So true... and they'll ignore the obvious stuff like Netflix, Steam, and the other modern e-business models that have greatly increased our average monthly bandwidth. I'm in Canada and I got tired of paying Rogers (AT&T) $68 a month for a 120GB cap, only to habitually over-step that line (I'm a habitual line-stepper, as Charlie Murphy would say) and get charged up to $100 more - thankfully laws prevent them from charging any more than $100 extra per month, but that's still $168 in a month just for internet. I've recently switched to Acanac where I'm paying less than $50 for the same speeds with no cap. Hopefully US customers will be able to find smaller/independant ISPs that offer something similar... switching away from the big guys when they make stupid moves like this is the only way to ge the message across - vote with your dollar! Don't be shy to sign online petitions and send out emails to politians on the upcoming bill they have to vote on, too.
  • Re:Editorial (Score:5, Interesting)

    by sycodon (149926) on Thursday May 15, 2014 @09:18AM (#47008203)

    1. Void all local agreements giving exclusive access to a community to one internet provider.
    2. Mandate that they are able to accommodate ALL the bandwidth they sell at any time.
    3. Separate the businesses into a content side and a Access Provider side. Content side pays the same as all other content providers. Access Provider charges the same to all Content Providers.
    4. NO limits on what you can do with your bandwidth.

  • Re:Coded language? (Score:4, Interesting)

    by Anonymous Coward on Thursday May 15, 2014 @09:37AM (#47008335)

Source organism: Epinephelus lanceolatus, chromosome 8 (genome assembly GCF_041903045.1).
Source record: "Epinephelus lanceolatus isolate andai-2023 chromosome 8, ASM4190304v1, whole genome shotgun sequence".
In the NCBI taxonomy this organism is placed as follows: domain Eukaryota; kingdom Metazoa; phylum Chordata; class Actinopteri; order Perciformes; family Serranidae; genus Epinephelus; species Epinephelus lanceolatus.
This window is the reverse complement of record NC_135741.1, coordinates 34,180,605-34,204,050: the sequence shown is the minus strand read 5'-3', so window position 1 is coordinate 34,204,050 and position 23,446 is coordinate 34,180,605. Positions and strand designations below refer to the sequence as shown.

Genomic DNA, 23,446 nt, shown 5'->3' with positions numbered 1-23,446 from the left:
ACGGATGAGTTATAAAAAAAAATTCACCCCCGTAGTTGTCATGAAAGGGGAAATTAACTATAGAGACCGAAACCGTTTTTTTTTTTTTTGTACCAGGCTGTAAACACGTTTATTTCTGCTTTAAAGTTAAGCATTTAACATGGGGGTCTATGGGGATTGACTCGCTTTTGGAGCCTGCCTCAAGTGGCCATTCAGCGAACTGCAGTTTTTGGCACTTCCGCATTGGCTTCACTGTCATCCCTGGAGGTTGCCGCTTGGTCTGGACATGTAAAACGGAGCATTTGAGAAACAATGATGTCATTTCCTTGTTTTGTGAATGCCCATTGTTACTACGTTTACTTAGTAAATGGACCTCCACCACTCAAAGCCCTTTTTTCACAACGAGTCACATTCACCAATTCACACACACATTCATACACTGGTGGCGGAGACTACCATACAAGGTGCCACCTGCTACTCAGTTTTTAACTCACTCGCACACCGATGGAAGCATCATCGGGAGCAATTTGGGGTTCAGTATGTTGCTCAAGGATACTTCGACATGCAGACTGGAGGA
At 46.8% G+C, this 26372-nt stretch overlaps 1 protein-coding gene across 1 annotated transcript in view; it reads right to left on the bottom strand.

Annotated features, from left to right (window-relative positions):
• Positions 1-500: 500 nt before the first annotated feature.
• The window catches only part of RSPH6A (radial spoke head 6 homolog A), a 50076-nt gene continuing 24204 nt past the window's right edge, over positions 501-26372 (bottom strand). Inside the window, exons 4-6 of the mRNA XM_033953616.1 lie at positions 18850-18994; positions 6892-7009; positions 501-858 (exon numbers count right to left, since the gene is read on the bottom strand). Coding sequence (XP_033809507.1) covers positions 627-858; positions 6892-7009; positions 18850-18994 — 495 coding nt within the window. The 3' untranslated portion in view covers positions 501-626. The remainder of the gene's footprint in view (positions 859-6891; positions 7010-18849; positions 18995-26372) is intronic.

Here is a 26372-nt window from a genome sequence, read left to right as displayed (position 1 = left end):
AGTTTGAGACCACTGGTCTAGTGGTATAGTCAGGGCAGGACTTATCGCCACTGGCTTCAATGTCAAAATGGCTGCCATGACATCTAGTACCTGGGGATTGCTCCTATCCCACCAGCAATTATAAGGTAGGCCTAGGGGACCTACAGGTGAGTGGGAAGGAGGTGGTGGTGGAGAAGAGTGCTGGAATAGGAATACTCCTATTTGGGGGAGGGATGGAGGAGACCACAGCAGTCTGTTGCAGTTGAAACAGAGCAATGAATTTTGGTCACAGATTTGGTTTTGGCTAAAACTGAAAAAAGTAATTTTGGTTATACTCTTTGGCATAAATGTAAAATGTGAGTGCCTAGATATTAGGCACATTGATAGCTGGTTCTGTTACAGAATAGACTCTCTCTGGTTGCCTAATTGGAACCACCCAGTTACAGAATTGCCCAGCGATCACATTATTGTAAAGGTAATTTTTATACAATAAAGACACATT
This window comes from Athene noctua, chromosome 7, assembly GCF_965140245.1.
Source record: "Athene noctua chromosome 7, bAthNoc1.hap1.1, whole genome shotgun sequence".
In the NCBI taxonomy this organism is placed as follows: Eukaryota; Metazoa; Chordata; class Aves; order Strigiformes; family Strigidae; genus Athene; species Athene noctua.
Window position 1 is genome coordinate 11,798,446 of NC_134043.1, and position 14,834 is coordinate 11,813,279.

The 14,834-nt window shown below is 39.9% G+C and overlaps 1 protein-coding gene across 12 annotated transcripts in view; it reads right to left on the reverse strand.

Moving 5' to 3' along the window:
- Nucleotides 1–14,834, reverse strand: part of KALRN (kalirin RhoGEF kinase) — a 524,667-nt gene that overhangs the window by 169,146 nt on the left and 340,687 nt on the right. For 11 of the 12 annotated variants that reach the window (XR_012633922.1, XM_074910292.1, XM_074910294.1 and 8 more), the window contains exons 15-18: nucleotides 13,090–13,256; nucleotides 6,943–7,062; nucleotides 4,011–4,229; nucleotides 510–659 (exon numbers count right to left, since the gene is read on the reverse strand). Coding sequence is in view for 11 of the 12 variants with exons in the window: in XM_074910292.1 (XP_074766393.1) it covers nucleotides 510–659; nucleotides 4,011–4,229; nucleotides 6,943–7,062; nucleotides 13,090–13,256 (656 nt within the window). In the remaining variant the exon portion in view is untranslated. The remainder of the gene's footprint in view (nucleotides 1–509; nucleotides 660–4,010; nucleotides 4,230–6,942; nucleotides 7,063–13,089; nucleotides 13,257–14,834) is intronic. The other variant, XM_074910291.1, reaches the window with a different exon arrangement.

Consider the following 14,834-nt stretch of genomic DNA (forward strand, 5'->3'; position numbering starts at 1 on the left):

Typical rent seeking corporations more money in return for less. before you say free market go someplace else. Make the market free so there is someplace else to go

  • Re:Editorial (Score:5, Interesting)

    by L4t3r4lu5 (1216702) on Thursday May 15, 2014 @09:43AM (#47008389)

    2. Mandate that they are able to accommodate ALL the bandwidth they sell at any time.

    We already have this. Go look up leasing a T3 connection for your home; Guaranteed 44Mb line. Expect to pay several thousand dollars per month.

    Your home broadband connection is oversold, and that's fine. That's why it's cheap, and it is very cheap. The problem is that they didn't tell you that that was how it was, and instead sold you on "up to $Mb download speed". Now that there are services that will actually saturate your 20Mb line 24/7 (bittorrent, netflix, whatever) the connections are congested. It's like putting all of the cars on the motorway at once; Nobody will get anywhere.

    If the model was shifted to paying for the data you use regardless of your line speed, at least it would be fair; You get what you pay for, no more, no less. I watch netflix, I download ISOs and games on Steam, and I rarely hit north of 150GB in a month. This scheme seems fine to me. Then again, I'm looking at this through the rose-tinted glasses of a consumer, not a greedy corporate sociopath. I'm sure they'll have us bent over again soon enough.

  • Re:Last three months (Score:4, Interesting)

    by tepples (727027) <tepples&gmail,com> on Thursday May 15, 2014 @10:00AM (#47008531) Homepage Journal
    Which is why ISPs could turn off the meter during the wee hours when the network is uncongested, to give home users an incentive to shift more of their bulk downloads (iTunes movies, BitTorrent movies, MMO updates, and operating system updates) to those hours. It's a compromise betwen how ISPs pay for bandwidth and what home users will understand.
  • Re:Coded language? (Score:2, Interesting)

    by Anonymous Coward on Thursday May 15, 2014 @10:02AM (#47008543)

    I use the xfinity streaming site and pay for HBO and use HBO GO through Comcast and still see my data usage go up from using those services.

    These are both services that I am paying Comcast for that count against the cap.

  • by Eristone (146133) * <slashdot@casaichiban.com> on Thursday May 15, 2014 @10:20AM (#47008673) Homepage